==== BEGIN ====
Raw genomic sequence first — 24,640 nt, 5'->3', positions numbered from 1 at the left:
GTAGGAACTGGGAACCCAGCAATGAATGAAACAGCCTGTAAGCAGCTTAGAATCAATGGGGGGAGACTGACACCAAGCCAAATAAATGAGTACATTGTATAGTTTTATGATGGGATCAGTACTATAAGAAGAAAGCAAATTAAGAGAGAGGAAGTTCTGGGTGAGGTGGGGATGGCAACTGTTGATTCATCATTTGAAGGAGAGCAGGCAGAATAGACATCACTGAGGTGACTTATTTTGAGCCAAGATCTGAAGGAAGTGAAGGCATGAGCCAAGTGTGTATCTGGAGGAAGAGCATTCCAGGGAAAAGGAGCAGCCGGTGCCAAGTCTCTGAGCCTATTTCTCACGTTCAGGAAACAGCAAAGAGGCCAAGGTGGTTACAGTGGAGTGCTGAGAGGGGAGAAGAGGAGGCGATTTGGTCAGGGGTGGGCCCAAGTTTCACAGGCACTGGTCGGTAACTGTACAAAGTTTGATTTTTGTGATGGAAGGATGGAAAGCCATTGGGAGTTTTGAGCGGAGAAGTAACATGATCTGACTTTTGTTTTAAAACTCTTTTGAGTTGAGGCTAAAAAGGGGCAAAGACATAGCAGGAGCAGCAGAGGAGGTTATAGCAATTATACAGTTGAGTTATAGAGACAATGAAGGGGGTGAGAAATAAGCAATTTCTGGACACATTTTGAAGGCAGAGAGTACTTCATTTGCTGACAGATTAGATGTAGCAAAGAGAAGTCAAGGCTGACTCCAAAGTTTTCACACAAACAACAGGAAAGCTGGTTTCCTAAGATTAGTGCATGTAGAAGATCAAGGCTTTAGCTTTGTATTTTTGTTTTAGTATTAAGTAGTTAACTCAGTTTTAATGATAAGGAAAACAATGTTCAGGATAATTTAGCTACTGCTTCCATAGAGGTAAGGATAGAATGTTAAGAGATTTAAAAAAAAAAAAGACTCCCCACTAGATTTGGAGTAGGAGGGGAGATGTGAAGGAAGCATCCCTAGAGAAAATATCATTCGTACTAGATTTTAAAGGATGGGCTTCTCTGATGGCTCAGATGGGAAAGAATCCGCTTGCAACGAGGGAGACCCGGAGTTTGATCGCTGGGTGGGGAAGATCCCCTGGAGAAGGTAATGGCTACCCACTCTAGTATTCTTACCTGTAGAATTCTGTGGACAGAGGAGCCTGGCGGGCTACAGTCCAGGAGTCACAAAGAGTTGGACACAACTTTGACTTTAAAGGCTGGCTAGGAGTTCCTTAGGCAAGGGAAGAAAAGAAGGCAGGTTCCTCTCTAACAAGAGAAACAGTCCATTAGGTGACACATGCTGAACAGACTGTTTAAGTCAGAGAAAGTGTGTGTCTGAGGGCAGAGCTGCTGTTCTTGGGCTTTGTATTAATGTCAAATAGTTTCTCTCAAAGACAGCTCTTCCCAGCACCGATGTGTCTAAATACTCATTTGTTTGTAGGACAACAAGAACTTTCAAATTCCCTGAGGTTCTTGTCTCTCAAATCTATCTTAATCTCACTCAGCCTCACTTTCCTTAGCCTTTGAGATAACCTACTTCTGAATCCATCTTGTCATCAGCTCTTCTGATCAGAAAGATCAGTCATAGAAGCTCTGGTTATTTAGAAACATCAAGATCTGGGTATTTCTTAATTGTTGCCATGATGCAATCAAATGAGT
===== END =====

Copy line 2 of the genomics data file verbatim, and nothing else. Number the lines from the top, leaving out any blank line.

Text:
GTAGGAACTGGGAACCCAGCAATGAATGAAACAGCCTGTAAGCAGCTTAGAATCAATGGGGGGAGACTGACACCAAGCCAAATAAATGAGTACATTGTATAGTTTTATGATGGGATCAGTACTATAAGAAGAAAGCAAATTAAGAGAGAGGAAGTTCTGGGTGAGGTGGGGATGGCAACTGTTGATTCATCATTTGAAGGAGAGCAGGCAGAATAGACATCACTGAGGTGACTTATTTTGAGCCAAGATCTGAAGGAAGTGAAGGCATGAGCCAAGTGTGTATCTGGAGGAAGAGCATTCCAGGGAAAAGGAGCAGCCGGTGCCAAGTCTCTGAGCCTATTTCTCACGTTCAGGAAACAGCAAAGAGGCCAAGGTGGTTACAGTGGAGTGCTGAGAGGGGAGAAGAGGAGGCGATTTGGTCAGGGGTGGGCCCAAGTTTCACAGGCACTGGTCGGTAACTGTACAAAGTTTGATTTTTGTGATGGAAGGATGGAAAGCCATTGGGAGTTTTGAGCGGAGAAGTAACATGATCTGACTTTTGTTTTAAAACTCTTTTGAGTTGAGGCTAAAAAGGGGCAAAGACATAGCAGGAGCAGCAGAGGAGGTTATAGCAATTATACAGTTGAGTTATAGAGACAATGAAGGGGGTGAGAAATAAGCAATTTCTGGACACATTTTGAAGGCAGAGAGTACTTCATTTGCTGACAGATTAGATGTAGCAAAGAGAAGTCAAGGCTGACTCCAAAGTTTTCACACAAACAACAGGAAAGCTGGTTTCCTAAGATTAGTGCATGTAGAAGATCAAGGCTTTAGCTTTGTATTTTTGTTTTAGTATTAAGTAGTTAACTCAGTTTTAATGATAAGGAAAACAATGTTCAGGATAATTTAGCTACTGCTTCCATAGAGGTAAGGATAGAATGTTAAGAGATTTAAAAAAAAAAAAGACTCCCCACTAGATTTGGAGTAGGAGGGGAGATGTGAAGGAAGCATCCCTAGAGAAAATATCATTCGTACTAGATTTTAAAGGATGGGCTTCTCTGATGGCTCAGATGGGAAAGAATCCGCTTGCAACGAGGGAGACCCGGAGTTTGATCGCTGGGTGGGGAAGATCCCCTGGAGAAGGTAATGGCTACCCACTCTAGTATTCTTACCTGTAGAATTCTGTGGACAGAGGAGCCTGGCGGGCTACAGTCCAGGAGTCACAAAGAGTTGGACACAACTTTGACTTTAAAGGCTGGCTAGGAGTTCCTTAGGCAAGGGAAGAAAAGAAGGCAGGTTCCTCTCTAACAAGAGAAACAGTCCATTAGGTGACACATGCTGAACAGACTGTTTAAGTCAGAGAAAGTGTGTGTCTGAGGGCAGAGCTGCTGTTCTTGGGCTTTGTATTAATGTCAAATAGTTTCTCTCAAAGACAGCTCTTCCCAGCACCGATGTGTCTAAATACTCATTTGTTTGTAGGACAACAAGAACTTTCAAATTCCCTGAGGTTCTTGTCTCTCAAATCTATCTTAATCTCACTCAGCCTCACTTTCCTTAGCCTTTGAGATAACCTACTTCTGAATCCATCTTGTCATCAGCTCTTCTGATCAGAAAGATCAGTCATAGAAGCTCTGGTTATTTAGAAACATCAAGATCTGGGTATTTCTTAATTGTTGCCATGATGCAATCAAATGAGT